Whether running, cycling or performing aerobic dance exercises, warming up is always a good idea. For dancers, the aerobic leg curl is usually incorporated into the routine. It effectively stretches several of the muscles of the upper- and lower-body. Unlike its counterpart, the hamstring curl, the aerobic leg curl does not require weights.
Quads and Hamstrings
Performing an aerobic leg curl requires the knee to bend, and the heel of one foot to lift toward the buttocks. As the lower-leg bends, the muscles of the quadriceps are worked. The hamstring muscles are worked when the lower-leg is brought back down to the starting position -- face-front, on both standing legs shoulder-width apart. Wearing ankle weights or performing these exercises in a pool adds additional resistance and can increase the intensity of the exercise.
Sometimes, an instructor will ask you to bend your knees a bit, “sit back on your heels” and then perform an aerobic leg curl. Shifting the body’s weight to the back of the heels activates the muscles in the back of the legs. This means the back leg muscles of the standing leg, particularly the hamstrings and the glutes, support the body. The squat, which also requires sitting back on the heels, works the glutes and hamstrings as well.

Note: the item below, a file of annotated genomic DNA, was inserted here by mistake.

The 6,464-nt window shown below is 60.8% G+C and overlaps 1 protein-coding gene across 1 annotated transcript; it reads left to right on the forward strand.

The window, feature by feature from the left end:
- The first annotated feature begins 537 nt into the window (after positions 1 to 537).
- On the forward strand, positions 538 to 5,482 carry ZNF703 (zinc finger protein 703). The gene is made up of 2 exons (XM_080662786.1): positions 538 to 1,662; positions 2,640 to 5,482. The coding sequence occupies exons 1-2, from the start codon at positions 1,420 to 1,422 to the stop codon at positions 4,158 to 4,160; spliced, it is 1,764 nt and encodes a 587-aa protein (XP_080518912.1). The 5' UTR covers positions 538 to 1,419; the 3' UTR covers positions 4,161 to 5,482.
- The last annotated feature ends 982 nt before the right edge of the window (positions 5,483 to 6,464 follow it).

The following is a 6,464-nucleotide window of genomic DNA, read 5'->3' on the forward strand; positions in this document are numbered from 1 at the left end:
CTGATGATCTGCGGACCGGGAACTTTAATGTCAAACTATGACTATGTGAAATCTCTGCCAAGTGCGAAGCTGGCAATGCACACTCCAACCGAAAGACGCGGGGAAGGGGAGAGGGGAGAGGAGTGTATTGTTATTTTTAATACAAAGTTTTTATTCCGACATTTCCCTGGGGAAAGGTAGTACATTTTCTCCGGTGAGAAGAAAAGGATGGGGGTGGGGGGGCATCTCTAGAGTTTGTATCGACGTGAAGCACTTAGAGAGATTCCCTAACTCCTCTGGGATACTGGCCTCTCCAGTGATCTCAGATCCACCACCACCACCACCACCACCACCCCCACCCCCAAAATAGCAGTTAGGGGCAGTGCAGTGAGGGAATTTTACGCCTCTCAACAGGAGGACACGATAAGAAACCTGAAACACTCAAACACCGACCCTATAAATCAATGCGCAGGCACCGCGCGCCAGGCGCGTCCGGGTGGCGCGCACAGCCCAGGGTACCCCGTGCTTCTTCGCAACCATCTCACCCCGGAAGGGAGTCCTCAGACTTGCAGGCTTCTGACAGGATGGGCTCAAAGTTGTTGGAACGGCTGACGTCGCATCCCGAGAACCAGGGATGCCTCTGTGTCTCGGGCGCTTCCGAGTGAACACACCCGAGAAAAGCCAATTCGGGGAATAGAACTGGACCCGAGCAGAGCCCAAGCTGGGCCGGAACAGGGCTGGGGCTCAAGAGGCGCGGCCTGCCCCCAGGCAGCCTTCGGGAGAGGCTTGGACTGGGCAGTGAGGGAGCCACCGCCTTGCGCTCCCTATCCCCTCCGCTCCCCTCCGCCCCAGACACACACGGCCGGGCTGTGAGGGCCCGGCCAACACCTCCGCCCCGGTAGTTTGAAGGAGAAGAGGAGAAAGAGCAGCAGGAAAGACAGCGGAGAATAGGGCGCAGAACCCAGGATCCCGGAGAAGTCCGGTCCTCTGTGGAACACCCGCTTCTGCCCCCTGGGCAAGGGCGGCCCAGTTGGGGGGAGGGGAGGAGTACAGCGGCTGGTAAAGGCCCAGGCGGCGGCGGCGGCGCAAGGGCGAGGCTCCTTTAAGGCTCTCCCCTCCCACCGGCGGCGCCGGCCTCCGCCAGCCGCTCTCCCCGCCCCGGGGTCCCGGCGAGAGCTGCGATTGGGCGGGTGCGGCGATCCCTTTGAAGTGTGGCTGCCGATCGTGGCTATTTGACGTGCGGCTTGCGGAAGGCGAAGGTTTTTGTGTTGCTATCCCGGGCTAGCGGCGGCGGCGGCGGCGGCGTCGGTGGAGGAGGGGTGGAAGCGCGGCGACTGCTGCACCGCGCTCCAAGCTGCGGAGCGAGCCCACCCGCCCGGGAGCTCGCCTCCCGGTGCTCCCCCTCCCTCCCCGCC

Inner Thigh Muscles
The diagonal leg curl is another variation of the aerobic leg curl. Like the basic leg curl, it requires bending the knee and lifting the heel toward the buttocks. Instead of angling the bent leg straight up, it should be slightly angled toward the opposite leg. In other words, the bent knee is pointed toward the opposite thigh. This slight angling of the lower-leg forms an approximate 45 degree angle with the standing leg, and works the inner-thigh muscles -- the adductors -- of the bent leg.
Arm motions are often incorporated with aerobic leg workout routines, and aerobic leg curls are no different. One popular arm motion that often coincides with the aerobic leg is the bicep curl. As the heel comes up toward the buttocks, the arms -- already bent at 90 degree angles -- bend toward the triceps. This motion works the biceps, and it will work them more vigorously if you use heavy or light handweights.
- Medioimages/Photodisc/Photodisc/Getty Images
This article reflects the views of the writer and does not necessarily reflect the views of Jillian Michaels or JillianMichaels.com.